The Dow Jones also gained on Friday - breaking a six-day downturn - climbing 263 points to 16,380.4 after a highly volatile week. Better US construction numbers helped.
Firstly, Tesco. Its investigation into its £250m accounting black hole suggests a small number of staff deliberately misled auditors in order to put a gloss on its numbers. Tesco will publish its delayed half-year numbers later this week.
It's thought the profit manipulation behaviour at the retailer may have started more than 12 months ago. If so, that could lead to Tesco overhauling profits guidance on previous years.
Several staff have been suspended so far. Tesco shares have tumbled by around 50% since the start of the year. Recently, credit rating agency Moody's predicted discounters Aldi and Lidl could grab a UK 10% market share within two years.
Next, interim chief financial officer James Bowling is to step down at Shire to move to Severn Trent plc. Shire shares plummeted last week as AbbVie reconsidered its takeover offer.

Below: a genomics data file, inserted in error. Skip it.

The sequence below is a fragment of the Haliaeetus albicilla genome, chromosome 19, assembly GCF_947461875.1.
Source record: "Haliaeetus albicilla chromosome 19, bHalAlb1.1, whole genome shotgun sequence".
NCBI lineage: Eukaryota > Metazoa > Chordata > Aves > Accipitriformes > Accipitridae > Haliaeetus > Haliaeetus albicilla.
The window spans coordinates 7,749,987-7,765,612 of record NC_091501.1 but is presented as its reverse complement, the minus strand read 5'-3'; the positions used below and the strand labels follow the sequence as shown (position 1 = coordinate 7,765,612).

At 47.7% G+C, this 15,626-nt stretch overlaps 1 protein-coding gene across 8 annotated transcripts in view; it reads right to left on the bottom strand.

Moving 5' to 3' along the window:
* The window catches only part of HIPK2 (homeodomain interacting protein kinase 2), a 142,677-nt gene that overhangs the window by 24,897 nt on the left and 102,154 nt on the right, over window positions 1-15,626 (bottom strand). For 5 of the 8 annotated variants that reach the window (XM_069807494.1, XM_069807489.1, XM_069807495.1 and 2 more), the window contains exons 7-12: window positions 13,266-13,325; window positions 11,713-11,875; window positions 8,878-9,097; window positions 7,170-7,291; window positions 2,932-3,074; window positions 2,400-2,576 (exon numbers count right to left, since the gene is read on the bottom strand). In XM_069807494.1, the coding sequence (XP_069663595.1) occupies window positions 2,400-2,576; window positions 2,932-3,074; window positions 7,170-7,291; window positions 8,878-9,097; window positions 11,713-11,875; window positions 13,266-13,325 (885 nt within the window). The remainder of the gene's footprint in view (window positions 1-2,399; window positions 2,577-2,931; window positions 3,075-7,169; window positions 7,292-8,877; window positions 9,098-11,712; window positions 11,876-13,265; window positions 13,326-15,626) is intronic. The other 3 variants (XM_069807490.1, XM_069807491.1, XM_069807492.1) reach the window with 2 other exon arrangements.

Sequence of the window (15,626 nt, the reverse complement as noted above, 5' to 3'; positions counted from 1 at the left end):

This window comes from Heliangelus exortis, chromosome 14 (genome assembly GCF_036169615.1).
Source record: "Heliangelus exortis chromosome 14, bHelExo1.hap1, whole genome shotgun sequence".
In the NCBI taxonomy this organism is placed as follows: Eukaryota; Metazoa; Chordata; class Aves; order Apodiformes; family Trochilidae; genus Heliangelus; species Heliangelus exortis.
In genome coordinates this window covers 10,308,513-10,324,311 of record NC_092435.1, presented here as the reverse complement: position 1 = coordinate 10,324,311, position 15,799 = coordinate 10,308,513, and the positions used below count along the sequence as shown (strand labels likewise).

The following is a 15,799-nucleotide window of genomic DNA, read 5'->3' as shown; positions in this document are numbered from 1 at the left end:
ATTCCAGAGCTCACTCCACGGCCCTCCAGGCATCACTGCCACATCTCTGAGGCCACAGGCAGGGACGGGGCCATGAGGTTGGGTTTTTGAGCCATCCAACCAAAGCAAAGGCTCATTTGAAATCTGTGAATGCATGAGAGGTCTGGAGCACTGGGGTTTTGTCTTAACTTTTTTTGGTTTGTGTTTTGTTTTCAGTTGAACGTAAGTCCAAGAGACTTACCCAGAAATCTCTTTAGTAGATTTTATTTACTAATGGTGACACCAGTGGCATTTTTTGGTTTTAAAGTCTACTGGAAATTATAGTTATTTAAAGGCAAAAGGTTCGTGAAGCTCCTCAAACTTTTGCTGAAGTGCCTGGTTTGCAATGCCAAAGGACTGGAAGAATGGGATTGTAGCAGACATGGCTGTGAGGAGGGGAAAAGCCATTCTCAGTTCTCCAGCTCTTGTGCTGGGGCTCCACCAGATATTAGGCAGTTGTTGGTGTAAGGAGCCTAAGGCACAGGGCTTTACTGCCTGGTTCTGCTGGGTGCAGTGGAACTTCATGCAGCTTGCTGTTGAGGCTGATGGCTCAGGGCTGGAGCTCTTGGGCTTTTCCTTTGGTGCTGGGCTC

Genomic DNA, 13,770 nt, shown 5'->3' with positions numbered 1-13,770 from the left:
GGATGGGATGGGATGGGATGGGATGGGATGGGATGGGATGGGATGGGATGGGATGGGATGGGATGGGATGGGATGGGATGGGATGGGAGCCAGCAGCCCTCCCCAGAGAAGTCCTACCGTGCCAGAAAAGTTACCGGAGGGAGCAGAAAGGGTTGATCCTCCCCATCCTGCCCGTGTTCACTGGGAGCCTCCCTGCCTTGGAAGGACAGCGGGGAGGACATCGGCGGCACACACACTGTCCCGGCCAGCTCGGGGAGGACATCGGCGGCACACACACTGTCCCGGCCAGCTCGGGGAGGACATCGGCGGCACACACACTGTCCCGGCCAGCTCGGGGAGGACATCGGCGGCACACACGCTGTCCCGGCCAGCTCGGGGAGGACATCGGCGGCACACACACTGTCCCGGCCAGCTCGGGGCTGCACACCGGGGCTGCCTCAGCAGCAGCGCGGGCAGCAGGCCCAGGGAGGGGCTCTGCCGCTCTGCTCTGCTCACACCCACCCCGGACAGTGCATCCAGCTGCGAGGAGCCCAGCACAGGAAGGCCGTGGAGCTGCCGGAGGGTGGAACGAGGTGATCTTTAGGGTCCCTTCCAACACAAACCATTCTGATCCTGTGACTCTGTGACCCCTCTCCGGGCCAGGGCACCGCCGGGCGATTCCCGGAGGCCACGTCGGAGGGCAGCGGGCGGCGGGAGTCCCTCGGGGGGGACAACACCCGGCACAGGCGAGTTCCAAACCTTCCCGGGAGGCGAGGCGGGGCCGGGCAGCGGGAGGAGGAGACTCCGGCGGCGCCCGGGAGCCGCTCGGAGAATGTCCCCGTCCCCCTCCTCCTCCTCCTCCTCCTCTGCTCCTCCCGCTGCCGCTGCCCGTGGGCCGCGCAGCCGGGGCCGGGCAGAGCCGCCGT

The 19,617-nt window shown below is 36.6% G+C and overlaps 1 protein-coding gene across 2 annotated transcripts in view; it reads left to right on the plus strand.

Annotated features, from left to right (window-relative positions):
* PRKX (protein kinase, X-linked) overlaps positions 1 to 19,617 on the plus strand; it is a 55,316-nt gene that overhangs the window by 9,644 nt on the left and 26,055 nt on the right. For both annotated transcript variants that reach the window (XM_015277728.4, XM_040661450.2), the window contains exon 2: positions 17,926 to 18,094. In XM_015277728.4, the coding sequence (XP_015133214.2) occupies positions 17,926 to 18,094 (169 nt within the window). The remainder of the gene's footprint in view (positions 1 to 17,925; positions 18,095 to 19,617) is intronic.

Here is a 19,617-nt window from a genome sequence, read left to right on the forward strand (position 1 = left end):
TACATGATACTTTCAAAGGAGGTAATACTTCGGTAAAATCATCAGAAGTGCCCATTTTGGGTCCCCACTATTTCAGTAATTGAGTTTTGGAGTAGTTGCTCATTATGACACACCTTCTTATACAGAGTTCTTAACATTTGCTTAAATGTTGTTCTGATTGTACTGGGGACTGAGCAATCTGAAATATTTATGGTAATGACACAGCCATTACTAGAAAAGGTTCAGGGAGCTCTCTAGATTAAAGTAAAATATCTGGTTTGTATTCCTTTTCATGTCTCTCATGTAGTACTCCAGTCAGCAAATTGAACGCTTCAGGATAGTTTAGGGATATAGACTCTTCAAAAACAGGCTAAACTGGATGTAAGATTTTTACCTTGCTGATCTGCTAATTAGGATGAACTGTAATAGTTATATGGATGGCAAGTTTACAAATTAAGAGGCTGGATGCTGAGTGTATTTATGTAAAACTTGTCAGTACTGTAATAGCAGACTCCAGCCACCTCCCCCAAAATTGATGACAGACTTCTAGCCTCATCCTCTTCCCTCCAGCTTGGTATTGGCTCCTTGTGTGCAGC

AbbVie is meeting today to formally reconsider its £32bn July recommendation to shareholders. Shire is now thought to be considering other acquisitions and will report its own third quarter results at the end of the week.
"James," says Flemming Ornskov, Shire's Chief Executive Officer, "has helped build and lead a high-quality finance team at Shire. We are very grateful to him for his interim leadership over the past seven months."
Finally, Close Brothers Group says it has sold Close Brothers Seydler Bank AG, its securities business in Germany, to Oddo & Cie for €46 million (£36 million), subject to regulatory approval in Germany.
The proceeds will be reinvested in Close Brothers' lending, wealth management and securities trading in the UK. The group expects to record an exceptional profit on disposal of approximately £10 million.
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